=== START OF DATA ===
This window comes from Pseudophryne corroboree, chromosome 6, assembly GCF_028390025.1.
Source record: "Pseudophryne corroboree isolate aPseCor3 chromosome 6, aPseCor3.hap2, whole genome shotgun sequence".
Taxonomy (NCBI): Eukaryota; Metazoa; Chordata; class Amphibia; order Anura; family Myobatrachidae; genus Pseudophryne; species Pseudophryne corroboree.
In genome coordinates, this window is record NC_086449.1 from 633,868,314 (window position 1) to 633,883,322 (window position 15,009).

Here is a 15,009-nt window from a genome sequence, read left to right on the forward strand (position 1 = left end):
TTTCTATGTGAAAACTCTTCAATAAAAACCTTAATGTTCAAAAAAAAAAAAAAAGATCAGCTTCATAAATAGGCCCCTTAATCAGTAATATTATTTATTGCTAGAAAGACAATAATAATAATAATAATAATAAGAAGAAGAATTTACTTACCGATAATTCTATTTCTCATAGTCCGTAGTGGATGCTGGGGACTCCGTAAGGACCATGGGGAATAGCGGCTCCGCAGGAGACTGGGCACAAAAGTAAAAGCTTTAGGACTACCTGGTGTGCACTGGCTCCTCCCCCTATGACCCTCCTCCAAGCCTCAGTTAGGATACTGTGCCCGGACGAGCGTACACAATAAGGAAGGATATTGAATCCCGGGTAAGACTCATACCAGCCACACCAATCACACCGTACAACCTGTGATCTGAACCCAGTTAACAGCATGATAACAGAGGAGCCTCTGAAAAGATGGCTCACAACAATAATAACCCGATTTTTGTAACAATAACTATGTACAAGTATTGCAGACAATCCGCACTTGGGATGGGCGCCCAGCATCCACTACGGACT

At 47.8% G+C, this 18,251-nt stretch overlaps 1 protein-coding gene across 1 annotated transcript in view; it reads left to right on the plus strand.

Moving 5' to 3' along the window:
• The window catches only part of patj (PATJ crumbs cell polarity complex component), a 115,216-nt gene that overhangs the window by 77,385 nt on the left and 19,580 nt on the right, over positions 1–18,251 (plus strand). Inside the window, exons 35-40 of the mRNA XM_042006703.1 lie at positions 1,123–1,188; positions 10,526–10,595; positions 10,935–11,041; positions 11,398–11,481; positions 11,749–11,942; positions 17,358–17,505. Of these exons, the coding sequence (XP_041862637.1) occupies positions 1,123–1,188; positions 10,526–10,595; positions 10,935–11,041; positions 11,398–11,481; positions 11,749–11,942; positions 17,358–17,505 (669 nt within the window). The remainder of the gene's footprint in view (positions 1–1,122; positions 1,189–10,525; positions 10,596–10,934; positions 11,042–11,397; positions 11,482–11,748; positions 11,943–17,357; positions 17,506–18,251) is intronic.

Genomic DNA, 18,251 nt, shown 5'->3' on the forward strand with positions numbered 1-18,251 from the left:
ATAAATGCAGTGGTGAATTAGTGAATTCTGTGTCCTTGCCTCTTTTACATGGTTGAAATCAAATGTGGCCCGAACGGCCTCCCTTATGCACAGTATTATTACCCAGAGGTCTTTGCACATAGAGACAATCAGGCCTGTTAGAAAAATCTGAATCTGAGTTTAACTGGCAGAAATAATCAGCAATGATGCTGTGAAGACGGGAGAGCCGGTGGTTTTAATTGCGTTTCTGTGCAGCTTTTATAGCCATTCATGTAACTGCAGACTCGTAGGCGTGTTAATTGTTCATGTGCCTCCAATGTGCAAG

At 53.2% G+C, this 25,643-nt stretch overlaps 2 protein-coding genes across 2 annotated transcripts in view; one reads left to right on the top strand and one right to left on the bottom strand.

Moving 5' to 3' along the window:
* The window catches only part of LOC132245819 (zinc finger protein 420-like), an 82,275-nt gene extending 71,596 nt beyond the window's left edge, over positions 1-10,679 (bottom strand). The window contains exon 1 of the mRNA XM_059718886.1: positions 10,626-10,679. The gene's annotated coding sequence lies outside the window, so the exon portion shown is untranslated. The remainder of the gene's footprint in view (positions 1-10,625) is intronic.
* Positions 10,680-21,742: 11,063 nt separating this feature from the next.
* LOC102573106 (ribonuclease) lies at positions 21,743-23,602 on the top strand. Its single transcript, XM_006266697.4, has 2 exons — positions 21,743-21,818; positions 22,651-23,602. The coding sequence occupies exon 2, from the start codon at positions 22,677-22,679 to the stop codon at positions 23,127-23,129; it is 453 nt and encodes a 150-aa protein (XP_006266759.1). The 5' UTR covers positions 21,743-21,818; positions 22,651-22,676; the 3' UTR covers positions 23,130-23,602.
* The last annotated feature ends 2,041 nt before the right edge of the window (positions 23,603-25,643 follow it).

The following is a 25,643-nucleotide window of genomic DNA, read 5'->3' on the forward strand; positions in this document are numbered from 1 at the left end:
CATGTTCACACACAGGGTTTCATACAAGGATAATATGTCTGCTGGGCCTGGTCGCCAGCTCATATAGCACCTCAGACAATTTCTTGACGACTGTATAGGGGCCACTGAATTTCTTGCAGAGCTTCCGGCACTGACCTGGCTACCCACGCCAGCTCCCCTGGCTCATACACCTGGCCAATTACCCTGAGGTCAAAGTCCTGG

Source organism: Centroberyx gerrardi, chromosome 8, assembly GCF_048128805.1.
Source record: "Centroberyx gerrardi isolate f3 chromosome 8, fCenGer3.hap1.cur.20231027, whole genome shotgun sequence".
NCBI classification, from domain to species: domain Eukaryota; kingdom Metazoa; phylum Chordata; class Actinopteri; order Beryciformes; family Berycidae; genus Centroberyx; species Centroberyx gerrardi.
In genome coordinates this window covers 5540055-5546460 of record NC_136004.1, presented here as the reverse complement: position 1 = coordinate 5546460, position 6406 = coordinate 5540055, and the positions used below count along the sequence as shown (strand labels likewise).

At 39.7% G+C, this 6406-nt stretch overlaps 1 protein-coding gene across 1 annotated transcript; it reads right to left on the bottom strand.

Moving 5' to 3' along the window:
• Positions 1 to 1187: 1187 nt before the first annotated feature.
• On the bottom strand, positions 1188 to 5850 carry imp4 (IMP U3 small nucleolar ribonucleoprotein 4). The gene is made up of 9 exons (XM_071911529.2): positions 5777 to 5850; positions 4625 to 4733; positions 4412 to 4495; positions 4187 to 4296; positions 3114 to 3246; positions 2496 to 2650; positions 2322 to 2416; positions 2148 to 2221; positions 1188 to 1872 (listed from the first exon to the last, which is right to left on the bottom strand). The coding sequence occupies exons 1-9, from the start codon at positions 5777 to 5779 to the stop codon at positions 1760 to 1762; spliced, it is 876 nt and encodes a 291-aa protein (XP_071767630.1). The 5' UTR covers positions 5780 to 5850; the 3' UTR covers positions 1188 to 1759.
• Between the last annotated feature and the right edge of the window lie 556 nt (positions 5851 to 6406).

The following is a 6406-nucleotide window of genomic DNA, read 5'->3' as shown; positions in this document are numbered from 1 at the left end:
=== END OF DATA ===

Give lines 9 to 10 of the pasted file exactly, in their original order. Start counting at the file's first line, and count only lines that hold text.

• The window catches only part of patj (PATJ crumbs cell polarity complex component), a 115,216-nt gene that overhangs the window by 77,385 nt on the left and 19,580 nt on the right, over positions 1–18,251 (plus strand). Inside the window, exons 35-40 of the mRNA XM_042006703.1 lie at positions 1,123–1,188; positions 10,526–10,595; positions 10,935–11,041; positions 11,398–11,481; positions 11,749–11,942; positions 17,358–17,505. Of these exons, the coding sequence (XP_041862637.1) occupies positions 1,123–1,188; positions 10,526–10,595; positions 10,935–11,041; positions 11,398–11,481; positions 11,749–11,942; positions 17,358–17,505 (669 nt within the window). The remainder of the gene's footprint in view (positions 1–1,122; positions 1,189–10,525; positions 10,596–10,934; positions 11,042–11,397; positions 11,482–11,748; positions 11,943–17,357; positions 17,506–18,251) is intronic.

Genomic DNA, 18,251 nt, shown 5'->3' on the forward strand with positions numbered 1-18,251 from the left: